How the Trade Facilitation Agreement Fights Corruption at the Border

Moving goods across borders is a source of corruption around the world.

The process of moving goods across borders is a major source of corruption around the world.

As the world commemorates International Anti-Corruption Day, renewed progress in the implementation of the Trade Facilitation Agreement (TFA) provides a reason for optimism in the fight against corruption.

Reached during last year’s World Trade Organization (WTO) accord in Bali, the TFA creates binding commitments across 159(+) WTO members to expedite movement, release and clearance of goods, improve cooperation on customs matters, and moreover, help developing countries effectively meet these obligations.

The TFA is also a potentially invaluable tool for tackling corruption as the simplification of customs procedures can greatly reduce opportunities for corruption. As the World Bank’s Customs Modernization Handbook sets forth, customs procedures are a key source of corruption, as officials and workers seek bribes in order to move goods in and out of the country.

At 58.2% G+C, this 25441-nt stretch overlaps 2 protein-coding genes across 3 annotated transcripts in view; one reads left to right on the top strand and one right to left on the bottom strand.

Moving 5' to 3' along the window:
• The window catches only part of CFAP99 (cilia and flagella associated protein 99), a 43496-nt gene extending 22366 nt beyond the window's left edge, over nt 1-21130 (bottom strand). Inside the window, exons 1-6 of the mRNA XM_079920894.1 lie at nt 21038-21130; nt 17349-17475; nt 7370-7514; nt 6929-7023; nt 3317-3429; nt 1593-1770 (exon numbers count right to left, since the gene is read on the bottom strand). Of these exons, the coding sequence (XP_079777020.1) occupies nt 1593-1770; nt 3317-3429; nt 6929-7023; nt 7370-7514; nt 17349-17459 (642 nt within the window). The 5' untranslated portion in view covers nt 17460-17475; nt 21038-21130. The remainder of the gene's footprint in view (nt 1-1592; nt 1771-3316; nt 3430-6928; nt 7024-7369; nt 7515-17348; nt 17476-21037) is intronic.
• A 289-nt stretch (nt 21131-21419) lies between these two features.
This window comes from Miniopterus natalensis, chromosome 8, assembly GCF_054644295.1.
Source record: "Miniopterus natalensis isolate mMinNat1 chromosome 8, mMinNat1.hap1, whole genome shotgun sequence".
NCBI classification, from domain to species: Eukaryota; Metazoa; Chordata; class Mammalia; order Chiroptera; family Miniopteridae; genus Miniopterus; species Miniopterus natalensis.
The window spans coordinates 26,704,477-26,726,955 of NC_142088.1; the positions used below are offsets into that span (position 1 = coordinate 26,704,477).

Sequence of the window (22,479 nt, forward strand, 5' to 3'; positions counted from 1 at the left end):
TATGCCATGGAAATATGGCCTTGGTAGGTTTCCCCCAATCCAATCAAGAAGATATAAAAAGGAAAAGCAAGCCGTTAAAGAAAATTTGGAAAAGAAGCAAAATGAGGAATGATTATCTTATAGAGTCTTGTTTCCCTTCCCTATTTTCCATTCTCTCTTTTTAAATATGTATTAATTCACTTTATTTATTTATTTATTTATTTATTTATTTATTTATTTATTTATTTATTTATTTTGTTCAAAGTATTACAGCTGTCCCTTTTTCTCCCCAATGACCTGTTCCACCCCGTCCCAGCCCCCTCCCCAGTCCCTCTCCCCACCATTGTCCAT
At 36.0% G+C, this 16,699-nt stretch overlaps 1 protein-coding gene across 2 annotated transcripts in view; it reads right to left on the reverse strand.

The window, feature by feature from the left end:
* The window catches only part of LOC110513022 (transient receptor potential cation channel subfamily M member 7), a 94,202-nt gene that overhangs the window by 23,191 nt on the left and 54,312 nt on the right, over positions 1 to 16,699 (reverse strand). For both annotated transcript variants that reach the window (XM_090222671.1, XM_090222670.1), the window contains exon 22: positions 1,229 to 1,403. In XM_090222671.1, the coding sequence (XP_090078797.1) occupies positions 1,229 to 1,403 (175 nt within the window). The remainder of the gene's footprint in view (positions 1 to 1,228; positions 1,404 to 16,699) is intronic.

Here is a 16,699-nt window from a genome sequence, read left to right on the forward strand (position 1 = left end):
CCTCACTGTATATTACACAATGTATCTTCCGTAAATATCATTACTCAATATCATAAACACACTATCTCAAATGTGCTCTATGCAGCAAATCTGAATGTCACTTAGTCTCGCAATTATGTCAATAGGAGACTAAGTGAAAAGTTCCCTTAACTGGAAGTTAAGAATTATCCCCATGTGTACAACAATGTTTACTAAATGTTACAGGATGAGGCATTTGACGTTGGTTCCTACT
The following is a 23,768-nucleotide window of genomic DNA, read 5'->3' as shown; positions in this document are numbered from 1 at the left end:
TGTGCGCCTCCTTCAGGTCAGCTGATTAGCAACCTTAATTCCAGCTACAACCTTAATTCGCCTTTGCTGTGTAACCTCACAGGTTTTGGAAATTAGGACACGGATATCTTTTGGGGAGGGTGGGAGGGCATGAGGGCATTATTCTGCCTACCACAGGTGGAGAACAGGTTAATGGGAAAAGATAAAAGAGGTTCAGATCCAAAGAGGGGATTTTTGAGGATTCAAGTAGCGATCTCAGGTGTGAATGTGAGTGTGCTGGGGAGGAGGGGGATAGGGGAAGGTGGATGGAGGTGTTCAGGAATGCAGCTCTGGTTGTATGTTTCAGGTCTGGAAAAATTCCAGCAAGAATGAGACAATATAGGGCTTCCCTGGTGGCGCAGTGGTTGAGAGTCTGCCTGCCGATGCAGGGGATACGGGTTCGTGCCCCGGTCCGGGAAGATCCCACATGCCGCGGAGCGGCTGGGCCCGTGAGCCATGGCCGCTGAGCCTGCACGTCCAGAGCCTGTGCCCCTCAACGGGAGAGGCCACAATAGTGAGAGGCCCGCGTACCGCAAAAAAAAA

Given the formidable barrier that corruption poses for both developed and developing countries, one may question how explicitly this agreement will challenge corruption, and what this will look like in terms of activities creating outcomes. In an Economic Reform Feature Service article released by CIPE today, Laura B. Sherman, senior legal adviser at Transparency International USA, breaks the larger TFA into its individual components and addresses in practical terms how each will translate into activities that prevent corruption.

Sherman’s analysis provides an easily followed roadmap that bridges any disconnect between the negotiated agreement and clear actionable steps that can be taken. This breakdown adds a useful analytical component to CIPE’s anti-corruption work. In working comprehensively across sectors to identify, inform, and support both the private sector and civil society in countries such as Ukraine, Kenya, Indonesia, and Thailand, CIPE is helping to overcome corrupt practices by providing the and knowledge sharing crucial for tackling corrupt practices.

The OECD estimates that for every one percent reduction in global trade costs, global incomes rise by $40 billion – and that the new WTO Trade Facilitation Agreement can cut trade costs by almost 14.5 percent for low-income countries and 10 percent for high-income countries. Additionally, corruption has been estimated to cost 5 percent of global GDP per year (US$2.6 trillion, World Economic Forum) with the cost of paid bribes alone estimated to be over US$1 trillion per year.  (World Bank). These numbers serve not only to encourage adoption of the Agreement, but stand as a testament to the important role the private sector and international trade community must play in ridding the world of corruption.

Read the whole article here.

Stephanie Bandyk is a Program Assistant for Global Programs at CIPE.

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